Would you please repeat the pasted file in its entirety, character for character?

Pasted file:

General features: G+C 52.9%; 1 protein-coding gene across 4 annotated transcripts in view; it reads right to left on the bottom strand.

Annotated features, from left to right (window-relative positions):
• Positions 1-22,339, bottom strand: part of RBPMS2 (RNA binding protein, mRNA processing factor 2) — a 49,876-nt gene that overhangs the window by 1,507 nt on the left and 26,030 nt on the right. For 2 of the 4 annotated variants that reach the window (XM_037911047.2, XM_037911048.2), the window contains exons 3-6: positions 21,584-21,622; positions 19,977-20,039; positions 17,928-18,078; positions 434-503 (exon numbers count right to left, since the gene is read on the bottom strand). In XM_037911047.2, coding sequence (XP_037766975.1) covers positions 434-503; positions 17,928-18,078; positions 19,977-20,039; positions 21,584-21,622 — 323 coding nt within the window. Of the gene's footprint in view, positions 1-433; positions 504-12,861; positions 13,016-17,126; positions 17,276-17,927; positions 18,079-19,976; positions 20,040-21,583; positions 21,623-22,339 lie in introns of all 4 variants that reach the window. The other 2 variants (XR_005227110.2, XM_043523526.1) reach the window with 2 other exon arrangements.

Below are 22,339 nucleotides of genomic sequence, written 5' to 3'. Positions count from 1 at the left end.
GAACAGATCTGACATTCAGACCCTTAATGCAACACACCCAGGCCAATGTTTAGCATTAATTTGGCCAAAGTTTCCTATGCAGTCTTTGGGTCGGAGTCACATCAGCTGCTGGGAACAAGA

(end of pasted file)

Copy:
General features: G+C 52.9%; 1 protein-coding gene across 4 annotated transcripts in view; it reads right to left on the bottom strand.

Annotated features, from left to right (window-relative positions):
• Positions 1-22,339, bottom strand: part of RBPMS2 (RNA binding protein, mRNA processing factor 2) — a 49,876-nt gene that overhangs the window by 1,507 nt on the left and 26,030 nt on the right. For 2 of the 4 annotated variants that reach the window (XM_037911047.2, XM_037911048.2), the window contains exons 3-6: positions 21,584-21,622; positions 19,977-20,039; positions 17,928-18,078; positions 434-503 (exon numbers count right to left, since the gene is read on the bottom strand). In XM_037911047.2, coding sequence (XP_037766975.1) covers positions 434-503; positions 17,928-18,078; positions 19,977-20,039; positions 21,584-21,622 — 323 coding nt within the window. Of the gene's footprint in view, positions 1-433; positions 504-12,861; positions 13,016-17,126; positions 17,276-17,927; positions 18,079-19,976; positions 20,040-21,583; positions 21,623-22,339 lie in introns of all 4 variants that reach the window. The other 2 variants (XR_005227110.2, XM_043523526.1) reach the window with 2 other exon arrangements.

Below are 22,339 nucleotides of genomic sequence, written 5' to 3'. Positions count from 1 at the left end.
GAACAGATCTGACATTCAGACCCTTAATGCAACACACCCAGGCCAATGTTTAGCATTAATTTGGCCAAAGTTTCCTATGCAGTCTTTGGGTCGGAGTCACATCAGCTGCTGGGAACAAGA